Report of the Scrutiny Support Officer
Members considered the work programme planning report that set out the remit of this committee, methods of scrutiny, standard annual items and areas outstanding from the previous committee. They noted that this was a dynamic and flexible document that would change to accommodate key and emerging priorities and that it would be included on each Scrutiny meeting agenda.
On considering this report and the detail shared with them this morning from Officers and the Cabinet Member, the following areas were raised for possible future scrutiny:
· safeguarding adolescents, particularly a cause for concern over the past year when young people have had time on their hands resulting in disruptive and anti-social behaviour, including these difficulties being more complex in some parts of the County with cross boarder issues.
· Community safety – considering the outcome of the inquest into the Fishmonger Hall incident and the findings that there had been inadequate management of Usman Khan, a resident of Stafford. Looking at what learning had been taken from this incident and giving Members an opportunity to seek the Commissioners reassurance that safeguards were in place to prevent any such further incidents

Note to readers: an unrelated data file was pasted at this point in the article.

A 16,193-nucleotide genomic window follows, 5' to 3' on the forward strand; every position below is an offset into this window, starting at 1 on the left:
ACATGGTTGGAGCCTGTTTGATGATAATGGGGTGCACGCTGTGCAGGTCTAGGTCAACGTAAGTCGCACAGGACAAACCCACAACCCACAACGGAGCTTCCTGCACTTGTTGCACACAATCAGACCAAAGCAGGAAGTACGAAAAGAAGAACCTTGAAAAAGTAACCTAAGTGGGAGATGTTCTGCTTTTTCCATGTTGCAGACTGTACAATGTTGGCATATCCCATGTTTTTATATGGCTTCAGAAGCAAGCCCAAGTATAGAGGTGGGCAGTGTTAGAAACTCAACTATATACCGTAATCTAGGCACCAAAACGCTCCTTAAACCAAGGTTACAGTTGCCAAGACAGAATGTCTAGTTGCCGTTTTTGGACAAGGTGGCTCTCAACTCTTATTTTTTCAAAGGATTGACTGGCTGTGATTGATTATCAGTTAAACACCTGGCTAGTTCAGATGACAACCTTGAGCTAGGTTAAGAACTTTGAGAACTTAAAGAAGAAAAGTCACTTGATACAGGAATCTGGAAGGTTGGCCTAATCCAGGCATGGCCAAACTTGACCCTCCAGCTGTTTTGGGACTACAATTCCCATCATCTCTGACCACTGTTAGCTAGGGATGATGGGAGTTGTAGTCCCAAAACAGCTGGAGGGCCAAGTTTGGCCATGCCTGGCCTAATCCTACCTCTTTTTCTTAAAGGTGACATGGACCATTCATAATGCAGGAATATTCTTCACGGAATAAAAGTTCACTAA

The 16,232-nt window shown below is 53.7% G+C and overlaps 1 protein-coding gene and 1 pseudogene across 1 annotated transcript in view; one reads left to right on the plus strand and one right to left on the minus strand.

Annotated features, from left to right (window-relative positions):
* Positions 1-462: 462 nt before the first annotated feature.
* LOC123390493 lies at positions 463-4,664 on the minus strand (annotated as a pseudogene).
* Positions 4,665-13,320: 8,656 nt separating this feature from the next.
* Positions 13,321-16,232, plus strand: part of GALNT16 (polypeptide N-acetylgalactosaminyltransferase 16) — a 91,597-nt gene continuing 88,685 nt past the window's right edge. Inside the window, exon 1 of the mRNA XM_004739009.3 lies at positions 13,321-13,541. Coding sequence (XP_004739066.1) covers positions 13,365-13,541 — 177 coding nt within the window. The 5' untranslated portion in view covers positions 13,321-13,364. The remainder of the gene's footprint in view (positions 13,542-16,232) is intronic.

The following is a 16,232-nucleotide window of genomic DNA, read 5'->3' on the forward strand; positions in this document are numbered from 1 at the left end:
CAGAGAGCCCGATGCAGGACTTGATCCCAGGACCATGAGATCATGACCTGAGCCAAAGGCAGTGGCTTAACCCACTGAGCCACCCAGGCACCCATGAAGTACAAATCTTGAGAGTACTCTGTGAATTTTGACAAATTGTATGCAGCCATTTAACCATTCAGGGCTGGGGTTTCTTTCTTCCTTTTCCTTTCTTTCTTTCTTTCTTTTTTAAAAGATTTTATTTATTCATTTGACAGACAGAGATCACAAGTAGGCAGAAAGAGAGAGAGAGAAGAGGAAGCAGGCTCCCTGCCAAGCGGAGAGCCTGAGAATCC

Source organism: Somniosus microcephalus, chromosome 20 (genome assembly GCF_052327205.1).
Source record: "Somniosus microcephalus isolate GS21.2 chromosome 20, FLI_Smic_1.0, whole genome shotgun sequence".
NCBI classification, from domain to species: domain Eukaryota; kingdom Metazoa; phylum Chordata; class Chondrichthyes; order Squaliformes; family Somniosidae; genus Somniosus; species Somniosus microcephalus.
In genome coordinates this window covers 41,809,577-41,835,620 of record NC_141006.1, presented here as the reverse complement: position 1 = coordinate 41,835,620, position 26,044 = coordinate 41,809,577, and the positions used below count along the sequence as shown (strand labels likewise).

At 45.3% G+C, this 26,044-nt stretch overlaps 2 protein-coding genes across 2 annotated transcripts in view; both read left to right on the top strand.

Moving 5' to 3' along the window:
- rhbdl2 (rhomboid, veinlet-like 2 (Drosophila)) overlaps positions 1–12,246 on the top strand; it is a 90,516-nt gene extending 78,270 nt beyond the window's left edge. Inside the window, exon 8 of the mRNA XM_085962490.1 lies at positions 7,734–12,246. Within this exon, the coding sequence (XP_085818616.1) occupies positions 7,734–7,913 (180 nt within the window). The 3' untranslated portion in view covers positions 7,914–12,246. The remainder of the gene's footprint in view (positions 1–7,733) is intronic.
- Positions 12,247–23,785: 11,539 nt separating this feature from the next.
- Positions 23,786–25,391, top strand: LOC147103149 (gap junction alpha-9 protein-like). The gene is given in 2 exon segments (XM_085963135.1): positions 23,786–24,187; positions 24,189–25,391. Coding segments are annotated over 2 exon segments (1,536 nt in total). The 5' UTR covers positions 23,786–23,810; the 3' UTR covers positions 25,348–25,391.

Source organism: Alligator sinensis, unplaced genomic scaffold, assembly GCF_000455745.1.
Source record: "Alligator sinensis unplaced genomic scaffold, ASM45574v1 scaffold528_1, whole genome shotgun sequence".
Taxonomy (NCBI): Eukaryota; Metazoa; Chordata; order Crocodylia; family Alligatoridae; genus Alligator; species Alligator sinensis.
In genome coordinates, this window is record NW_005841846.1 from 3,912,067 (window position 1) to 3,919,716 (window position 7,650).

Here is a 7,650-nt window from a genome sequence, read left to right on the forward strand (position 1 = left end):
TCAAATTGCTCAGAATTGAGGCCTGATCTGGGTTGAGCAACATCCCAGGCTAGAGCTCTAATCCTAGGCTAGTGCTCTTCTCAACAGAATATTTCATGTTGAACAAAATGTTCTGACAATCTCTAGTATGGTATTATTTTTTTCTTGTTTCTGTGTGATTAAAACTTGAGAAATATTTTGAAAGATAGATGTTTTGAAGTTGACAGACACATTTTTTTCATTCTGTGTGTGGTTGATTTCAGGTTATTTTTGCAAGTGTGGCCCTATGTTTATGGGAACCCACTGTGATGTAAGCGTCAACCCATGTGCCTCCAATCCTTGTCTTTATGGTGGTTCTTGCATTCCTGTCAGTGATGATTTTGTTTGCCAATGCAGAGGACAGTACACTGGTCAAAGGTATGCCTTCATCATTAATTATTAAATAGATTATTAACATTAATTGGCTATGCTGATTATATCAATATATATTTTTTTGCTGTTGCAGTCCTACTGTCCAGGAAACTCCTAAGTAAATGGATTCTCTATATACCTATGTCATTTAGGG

· young and first time parents of pre-school children and early help in supporting parental skills and development
· young carers and how well they are supported
· sexual harassment, abuse and/or assault in schools and how this is recognised and addressed
· the number of those investigated for child sexual abuse that were ultimately found guilty over the past 5 years and whether these investigations were reasonable and proportionate